Don’t wait until you’re depressed…

All of what I’ve been saying presupposes that the depressed person has the energy and the will to admit to the possibility of change. Without that energy and will it’s impossible to take up meditation. So without those factors being present, what then?

From my friendship with Joan, I know that periods of emotional stability can be used to generate useful habitual behaviors that might ameliorate the depression when it comes. Developing a network of mature, caring, and genuine friends is one way.

I know also that my friend John was very appreciative of the kindness and support that he received when he was depressed. I first lived with him in a Buddhist retreat center in the country, which turned out to be a bad place for him to live because he didn’t have enough contact with other people and because the lifestyle is predisposed to introspection, too much of which is a contraindication with people who are depressed. When John moved back to a city, it was noticeable what a huge effect it had on him to have a larger collection of people to interact with.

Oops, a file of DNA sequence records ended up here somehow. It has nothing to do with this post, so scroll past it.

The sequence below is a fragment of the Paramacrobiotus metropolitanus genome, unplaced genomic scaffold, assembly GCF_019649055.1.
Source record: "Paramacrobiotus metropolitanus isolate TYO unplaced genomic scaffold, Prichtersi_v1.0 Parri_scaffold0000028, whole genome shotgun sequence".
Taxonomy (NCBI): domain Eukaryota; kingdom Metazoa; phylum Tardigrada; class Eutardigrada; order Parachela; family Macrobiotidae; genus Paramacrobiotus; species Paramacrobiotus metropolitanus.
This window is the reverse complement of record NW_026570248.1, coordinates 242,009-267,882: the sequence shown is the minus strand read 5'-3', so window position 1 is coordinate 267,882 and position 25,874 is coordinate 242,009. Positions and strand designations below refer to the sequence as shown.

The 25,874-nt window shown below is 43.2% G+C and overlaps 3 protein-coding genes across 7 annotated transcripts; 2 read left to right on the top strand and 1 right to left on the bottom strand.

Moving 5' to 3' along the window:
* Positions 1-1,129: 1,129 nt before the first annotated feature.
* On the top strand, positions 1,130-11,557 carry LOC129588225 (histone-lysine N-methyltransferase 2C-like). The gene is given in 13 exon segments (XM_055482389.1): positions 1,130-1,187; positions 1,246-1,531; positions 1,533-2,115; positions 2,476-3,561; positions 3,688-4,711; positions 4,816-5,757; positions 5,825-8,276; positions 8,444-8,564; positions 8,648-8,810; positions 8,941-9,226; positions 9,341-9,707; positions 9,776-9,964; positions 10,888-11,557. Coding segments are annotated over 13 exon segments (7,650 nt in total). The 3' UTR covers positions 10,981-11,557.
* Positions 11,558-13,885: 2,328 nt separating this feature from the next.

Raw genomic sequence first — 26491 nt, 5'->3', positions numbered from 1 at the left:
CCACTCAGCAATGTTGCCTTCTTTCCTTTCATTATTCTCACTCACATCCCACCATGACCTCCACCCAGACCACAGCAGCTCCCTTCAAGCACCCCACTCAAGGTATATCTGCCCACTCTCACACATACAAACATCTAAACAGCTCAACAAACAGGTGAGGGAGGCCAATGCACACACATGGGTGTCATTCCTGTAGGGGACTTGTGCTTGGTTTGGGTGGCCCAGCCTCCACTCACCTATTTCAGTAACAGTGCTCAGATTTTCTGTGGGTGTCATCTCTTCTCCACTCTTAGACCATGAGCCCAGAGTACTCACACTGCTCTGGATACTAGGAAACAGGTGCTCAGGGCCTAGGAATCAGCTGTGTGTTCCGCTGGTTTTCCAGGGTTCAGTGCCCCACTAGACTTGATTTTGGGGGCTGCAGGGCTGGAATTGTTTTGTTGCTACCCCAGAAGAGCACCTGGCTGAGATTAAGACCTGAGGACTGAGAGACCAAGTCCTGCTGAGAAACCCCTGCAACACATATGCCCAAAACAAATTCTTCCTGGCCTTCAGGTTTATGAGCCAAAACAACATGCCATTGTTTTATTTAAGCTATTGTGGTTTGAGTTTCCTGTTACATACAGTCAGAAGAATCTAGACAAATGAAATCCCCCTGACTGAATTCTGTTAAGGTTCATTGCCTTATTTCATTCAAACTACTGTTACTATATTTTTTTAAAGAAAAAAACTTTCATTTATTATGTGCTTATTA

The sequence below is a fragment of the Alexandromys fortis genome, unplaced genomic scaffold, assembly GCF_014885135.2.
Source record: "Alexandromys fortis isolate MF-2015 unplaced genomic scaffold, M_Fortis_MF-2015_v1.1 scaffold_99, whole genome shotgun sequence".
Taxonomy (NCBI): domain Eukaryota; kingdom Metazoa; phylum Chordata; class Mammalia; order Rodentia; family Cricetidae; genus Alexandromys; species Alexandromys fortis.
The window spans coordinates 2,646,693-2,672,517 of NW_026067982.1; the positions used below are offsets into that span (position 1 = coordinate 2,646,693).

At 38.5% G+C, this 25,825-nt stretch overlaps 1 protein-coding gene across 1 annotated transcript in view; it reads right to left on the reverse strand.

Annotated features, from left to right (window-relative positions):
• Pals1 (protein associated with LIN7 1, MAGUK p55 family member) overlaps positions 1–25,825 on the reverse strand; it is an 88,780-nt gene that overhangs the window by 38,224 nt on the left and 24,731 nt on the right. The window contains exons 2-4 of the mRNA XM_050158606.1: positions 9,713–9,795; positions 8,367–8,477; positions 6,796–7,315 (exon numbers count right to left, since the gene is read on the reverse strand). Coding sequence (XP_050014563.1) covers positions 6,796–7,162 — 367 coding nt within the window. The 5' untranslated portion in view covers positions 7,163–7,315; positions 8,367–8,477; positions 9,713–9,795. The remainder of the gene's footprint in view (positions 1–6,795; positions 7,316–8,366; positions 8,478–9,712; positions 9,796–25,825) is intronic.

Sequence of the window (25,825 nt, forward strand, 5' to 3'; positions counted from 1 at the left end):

One of my students, who has suffered extreme depression, has set up a number of very positive habits, such as eating healthily, exercising, meeting friends, and meditating. She also has established triggers that encourage her to seek help when certain experiences come around. So now she knows that when she starts to do certain behaviors and have certain thoughts, that it’s time to call the doctor, take some time off work, talk to her therapist, etc. When the helpful habits that have been established in times of wellness begin to crumble, it’s time to seek help.

The best kinds of habits to set up would be those that spill over into the depressed state – like having friends who will visit no matter what, or having healthy food in the house that can be easily prepared. Joan has found that having a dedicated space to practice meditation in – a space she likes going to – is very helpful. She has also found that doing some gentle physical exercise before meditation – yoga or tai chi – has an uplifting effect. It helps her to get over the feeling of lethargy. She still has problems with motivation, but these things seem to help.

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